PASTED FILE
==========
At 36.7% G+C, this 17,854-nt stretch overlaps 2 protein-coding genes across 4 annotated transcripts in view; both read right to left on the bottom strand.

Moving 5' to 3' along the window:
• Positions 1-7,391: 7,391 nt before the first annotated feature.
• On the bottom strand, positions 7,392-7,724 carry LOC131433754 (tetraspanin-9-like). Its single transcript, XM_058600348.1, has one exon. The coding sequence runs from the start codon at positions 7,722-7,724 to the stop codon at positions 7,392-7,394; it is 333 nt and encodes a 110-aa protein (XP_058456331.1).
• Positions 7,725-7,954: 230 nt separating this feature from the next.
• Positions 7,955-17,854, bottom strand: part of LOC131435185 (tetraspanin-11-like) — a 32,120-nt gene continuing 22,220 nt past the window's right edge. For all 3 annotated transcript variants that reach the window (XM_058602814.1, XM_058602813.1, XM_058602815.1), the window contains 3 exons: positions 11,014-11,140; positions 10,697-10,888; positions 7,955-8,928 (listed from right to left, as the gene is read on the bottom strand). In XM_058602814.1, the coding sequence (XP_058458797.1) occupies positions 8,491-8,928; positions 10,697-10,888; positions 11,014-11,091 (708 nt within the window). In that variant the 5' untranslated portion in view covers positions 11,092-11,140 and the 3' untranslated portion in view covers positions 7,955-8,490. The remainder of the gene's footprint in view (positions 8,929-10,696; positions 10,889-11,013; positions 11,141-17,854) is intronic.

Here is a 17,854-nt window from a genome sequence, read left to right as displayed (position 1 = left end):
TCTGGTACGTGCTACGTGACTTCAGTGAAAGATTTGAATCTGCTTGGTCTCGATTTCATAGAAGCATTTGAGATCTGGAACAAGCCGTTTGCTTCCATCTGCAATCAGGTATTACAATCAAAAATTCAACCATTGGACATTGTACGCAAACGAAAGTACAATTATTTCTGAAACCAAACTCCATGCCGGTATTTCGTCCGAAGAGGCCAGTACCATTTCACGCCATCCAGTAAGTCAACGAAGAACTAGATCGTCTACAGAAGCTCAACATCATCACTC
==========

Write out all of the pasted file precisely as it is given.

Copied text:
At 36.7% G+C, this 17,854-nt stretch overlaps 2 protein-coding genes across 4 annotated transcripts in view; both read right to left on the bottom strand.

Moving 5' to 3' along the window:
• Positions 1-7,391: 7,391 nt before the first annotated feature.
• On the bottom strand, positions 7,392-7,724 carry LOC131433754 (tetraspanin-9-like). Its single transcript, XM_058600348.1, has one exon. The coding sequence runs from the start codon at positions 7,722-7,724 to the stop codon at positions 7,392-7,394; it is 333 nt and encodes a 110-aa protein (XP_058456331.1).
• Positions 7,725-7,954: 230 nt separating this feature from the next.
• Positions 7,955-17,854, bottom strand: part of LOC131435185 (tetraspanin-11-like) — a 32,120-nt gene continuing 22,220 nt past the window's right edge. For all 3 annotated transcript variants that reach the window (XM_058602814.1, XM_058602813.1, XM_058602815.1), the window contains 3 exons: positions 11,014-11,140; positions 10,697-10,888; positions 7,955-8,928 (listed from right to left, as the gene is read on the bottom strand). In XM_058602814.1, the coding sequence (XP_058458797.1) occupies positions 8,491-8,928; positions 10,697-10,888; positions 11,014-11,091 (708 nt within the window). In that variant the 5' untranslated portion in view covers positions 11,092-11,140 and the 3' untranslated portion in view covers positions 7,955-8,490. The remainder of the gene's footprint in view (positions 8,929-10,696; positions 10,889-11,013; positions 11,141-17,854) is intronic.

Here is a 17,854-nt window from a genome sequence, read left to right as displayed (position 1 = left end):
TCTGGTACGTGCTACGTGACTTCAGTGAAAGATTTGAATCTGCTTGGTCTCGATTTCATAGAAGCATTTGAGATCTGGAACAAGCCGTTTGCTTCCATCTGCAATCAGGTATTACAATCAAAAATTCAACCATTGGACATTGTACGCAAACGAAAGTACAATTATTTCTGAAACCAAACTCCATGCCGGTATTTCGTCCGAAGAGGCCAGTACCATTTCACGCCATCCAGTAAGTCAACGAAGAACTAGATCGTCTACAGAAGCTCAACATCATCACTC